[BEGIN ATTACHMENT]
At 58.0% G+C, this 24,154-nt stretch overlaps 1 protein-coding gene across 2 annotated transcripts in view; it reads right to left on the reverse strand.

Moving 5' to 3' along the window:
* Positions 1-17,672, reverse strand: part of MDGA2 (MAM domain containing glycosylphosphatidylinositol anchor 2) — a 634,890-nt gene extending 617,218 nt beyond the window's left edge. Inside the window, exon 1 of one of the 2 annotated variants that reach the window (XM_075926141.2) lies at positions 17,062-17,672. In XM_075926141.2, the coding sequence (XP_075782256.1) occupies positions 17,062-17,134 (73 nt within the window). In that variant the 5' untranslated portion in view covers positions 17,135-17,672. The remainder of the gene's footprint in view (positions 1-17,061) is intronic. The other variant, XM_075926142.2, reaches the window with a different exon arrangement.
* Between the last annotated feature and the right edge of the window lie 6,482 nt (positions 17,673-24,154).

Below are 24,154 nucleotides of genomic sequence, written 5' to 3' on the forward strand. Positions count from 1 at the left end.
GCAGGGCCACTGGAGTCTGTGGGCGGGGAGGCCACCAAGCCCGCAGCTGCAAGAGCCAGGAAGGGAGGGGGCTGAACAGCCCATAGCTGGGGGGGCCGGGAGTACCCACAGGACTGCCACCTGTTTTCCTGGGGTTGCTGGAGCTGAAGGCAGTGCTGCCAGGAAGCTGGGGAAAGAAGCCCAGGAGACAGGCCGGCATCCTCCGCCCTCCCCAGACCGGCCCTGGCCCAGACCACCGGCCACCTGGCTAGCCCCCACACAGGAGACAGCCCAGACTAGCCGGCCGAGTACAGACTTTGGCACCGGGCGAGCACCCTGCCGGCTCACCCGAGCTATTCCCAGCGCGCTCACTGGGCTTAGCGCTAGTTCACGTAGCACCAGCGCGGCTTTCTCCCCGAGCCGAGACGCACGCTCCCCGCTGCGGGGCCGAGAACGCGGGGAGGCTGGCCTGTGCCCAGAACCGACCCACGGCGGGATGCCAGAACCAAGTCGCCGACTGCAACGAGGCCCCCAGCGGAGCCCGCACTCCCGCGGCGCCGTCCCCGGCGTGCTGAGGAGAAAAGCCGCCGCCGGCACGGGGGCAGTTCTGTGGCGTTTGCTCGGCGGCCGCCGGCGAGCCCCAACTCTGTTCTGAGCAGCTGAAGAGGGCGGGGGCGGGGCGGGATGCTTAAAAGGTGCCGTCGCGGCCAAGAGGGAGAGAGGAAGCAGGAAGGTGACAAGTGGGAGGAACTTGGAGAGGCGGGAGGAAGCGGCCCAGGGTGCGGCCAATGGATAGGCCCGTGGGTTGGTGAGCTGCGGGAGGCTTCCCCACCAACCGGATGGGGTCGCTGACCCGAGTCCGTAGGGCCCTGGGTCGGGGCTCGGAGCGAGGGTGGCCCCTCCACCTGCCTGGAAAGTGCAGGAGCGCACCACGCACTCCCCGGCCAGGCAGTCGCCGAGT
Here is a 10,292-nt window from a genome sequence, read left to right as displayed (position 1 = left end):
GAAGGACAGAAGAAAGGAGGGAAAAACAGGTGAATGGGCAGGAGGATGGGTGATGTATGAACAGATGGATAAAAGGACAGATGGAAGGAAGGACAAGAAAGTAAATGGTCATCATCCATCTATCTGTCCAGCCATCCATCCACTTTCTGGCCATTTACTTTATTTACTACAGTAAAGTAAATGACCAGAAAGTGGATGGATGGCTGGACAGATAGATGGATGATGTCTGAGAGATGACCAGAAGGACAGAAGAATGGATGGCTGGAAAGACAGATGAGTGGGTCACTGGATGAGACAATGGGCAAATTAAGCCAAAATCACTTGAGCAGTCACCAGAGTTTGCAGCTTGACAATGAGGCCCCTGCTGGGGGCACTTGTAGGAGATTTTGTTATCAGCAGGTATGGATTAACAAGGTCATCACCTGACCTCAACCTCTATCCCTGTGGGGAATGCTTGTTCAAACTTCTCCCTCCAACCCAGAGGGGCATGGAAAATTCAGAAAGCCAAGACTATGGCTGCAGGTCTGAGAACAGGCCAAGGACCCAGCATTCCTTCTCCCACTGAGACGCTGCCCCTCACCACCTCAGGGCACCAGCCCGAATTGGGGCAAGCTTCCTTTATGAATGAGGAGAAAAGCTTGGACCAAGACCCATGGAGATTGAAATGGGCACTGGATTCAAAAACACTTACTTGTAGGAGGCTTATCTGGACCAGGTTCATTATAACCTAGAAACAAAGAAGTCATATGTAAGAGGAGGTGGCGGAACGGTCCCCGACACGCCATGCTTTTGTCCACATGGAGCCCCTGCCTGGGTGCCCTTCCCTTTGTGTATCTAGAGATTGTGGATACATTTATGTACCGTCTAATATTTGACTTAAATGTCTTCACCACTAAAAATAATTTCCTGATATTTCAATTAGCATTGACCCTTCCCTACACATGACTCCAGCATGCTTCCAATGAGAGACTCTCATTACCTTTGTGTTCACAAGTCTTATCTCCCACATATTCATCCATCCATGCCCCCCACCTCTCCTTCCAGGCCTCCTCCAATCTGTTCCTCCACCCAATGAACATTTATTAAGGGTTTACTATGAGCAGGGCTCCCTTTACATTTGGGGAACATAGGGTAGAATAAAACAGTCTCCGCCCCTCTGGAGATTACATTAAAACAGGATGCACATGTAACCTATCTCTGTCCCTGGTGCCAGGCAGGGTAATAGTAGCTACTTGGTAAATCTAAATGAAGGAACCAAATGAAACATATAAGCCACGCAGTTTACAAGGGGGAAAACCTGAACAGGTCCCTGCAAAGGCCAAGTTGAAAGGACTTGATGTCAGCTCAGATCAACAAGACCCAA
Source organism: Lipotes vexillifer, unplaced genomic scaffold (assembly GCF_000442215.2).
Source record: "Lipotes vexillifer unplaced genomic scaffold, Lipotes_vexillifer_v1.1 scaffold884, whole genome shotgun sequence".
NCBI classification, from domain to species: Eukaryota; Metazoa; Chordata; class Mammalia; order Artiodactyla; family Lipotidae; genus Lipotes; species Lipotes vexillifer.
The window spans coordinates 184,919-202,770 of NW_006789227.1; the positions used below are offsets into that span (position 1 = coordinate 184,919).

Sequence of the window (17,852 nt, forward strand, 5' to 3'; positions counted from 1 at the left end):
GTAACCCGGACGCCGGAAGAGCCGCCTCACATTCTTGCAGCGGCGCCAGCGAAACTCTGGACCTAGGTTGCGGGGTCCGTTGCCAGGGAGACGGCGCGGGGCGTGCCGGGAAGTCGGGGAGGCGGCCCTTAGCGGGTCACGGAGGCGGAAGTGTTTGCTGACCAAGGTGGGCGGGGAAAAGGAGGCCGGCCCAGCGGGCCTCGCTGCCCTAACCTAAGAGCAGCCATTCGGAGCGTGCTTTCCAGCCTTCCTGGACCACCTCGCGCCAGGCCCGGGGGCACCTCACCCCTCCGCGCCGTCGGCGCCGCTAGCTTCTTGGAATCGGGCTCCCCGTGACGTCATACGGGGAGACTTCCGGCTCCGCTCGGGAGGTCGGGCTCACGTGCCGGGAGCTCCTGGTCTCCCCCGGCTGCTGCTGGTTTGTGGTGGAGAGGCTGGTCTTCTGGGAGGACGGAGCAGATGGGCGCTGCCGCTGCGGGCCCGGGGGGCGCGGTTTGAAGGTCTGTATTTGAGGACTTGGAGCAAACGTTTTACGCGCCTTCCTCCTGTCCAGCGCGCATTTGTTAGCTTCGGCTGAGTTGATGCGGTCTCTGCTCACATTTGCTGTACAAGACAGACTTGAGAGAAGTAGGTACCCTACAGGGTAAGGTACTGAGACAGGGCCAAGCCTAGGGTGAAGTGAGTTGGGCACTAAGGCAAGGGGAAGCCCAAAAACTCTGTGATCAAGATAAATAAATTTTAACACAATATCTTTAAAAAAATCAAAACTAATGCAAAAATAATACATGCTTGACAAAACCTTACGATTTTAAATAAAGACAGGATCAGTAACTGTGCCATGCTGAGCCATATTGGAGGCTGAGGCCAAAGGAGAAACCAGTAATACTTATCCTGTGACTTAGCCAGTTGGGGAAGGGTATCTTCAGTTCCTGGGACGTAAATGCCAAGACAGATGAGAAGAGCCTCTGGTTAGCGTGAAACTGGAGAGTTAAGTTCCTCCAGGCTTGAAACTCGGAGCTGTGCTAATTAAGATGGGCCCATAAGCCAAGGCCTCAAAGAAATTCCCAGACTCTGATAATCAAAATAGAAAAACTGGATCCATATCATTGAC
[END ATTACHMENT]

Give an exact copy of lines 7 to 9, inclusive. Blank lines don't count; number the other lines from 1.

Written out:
Here is a 10,292-nt window from a genome sequence, read left to right as displayed (position 1 = left end):
GAAGGACAGAAGAAAGGAGGGAAAAACAGGTGAATGGGCAGGAGGATGGGTGATGTATGAACAGATGGATAAAAGGACAGATGGAAGGAAGGACAAGAAAGTAAATGGTCATCATCCATCTATCTGTCCAGCCATCCATCCACTTTCTGGCCATTTACTTTATTTACTACAGTAAAGTAAATGACCAGAAAGTGGATGGATGGCTGGACAGATAGATGGATGATGTCTGAGAGATGACCAGAAGGACAGAAGAATGGATGGCTGGAAAGACAGATGAGTGGGTCACTGGATGAGACAATGGGCAAATTAAGCCAAAATCACTTGAGCAGTCACCAGAGTTTGCAGCTTGACAATGAGGCCCCTGCTGGGGGCACTTGTAGGAGATTTTGTTATCAGCAGGTATGGATTAACAAGGTCATCACCTGACCTCAACCTCTATCCCTGTGGGGAATGCTTGTTCAAACTTCTCCCTCCAACCCAGAGGGGCATGGAAAATTCAGAAAGCCAAGACTATGGCTGCAGGTCTGAGAACAGGCCAAGGACCCAGCATTCCTTCTCCCACTGAGACGCTGCCCCTCACCACCTCAGGGCACCAGCCCGAATTGGGGCAAGCTTCCTTTATGAATGAGGAGAAAAGCTTGGACCAAGACCCATGGAGATTGAAATGGGCACTGGATTCAAAAACACTTACTTGTAGGAGGCTTATCTGGACCAGGTTCATTATAACCTAGAAACAAAGAAGTCATATGTAAGAGGAGGTGGCGGAACGGTCCCCGACACGCCATGCTTTTGTCCACATGGAGCCCCTGCCTGGGTGCCCTTCCCTTTGTGTATCTAGAGATTGTGGATACATTTATGTACCGTCTAATATTTGACTTAAATGTCTTCACCACTAAAAATAATTTCCTGATATTTCAATTAGCATTGACCCTTCCCTACACATGACTCCAGCATGCTTCCAATGAGAGACTCTCATTACCTTTGTGTTCACAAGTCTTATCTCCCACATATTCATCCATCCATGCCCCCCACCTCTCCTTCCAGGCCTCCTCCAATCTGTTCCTCCACCCAATGAACATTTATTAAGGGTTTACTATGAGCAGGGCTCCCTTTACATTTGGGGAACATAGGGTAGAATAAAACAGTCTCCGCCCCTCTGGAGATTACATTAAAACAGGATGCACATGTAACCTATCTCTGTCCCTGGTGCCAGGCAGGGTAATAGTAGCTACTTGGTAAATCTAAATGAAGGAACCAAATGAAACATATAAGCCACGCAGTTTACAAGGGGGAAAACCTGAACAGGTCCCTGCAAAGGCCAAGTTGAAAGGACTTGATGTCAGCTCAGATCAACAAGACCCAA
Source organism: Lipotes vexillifer, unplaced genomic scaffold (assembly GCF_000442215.2).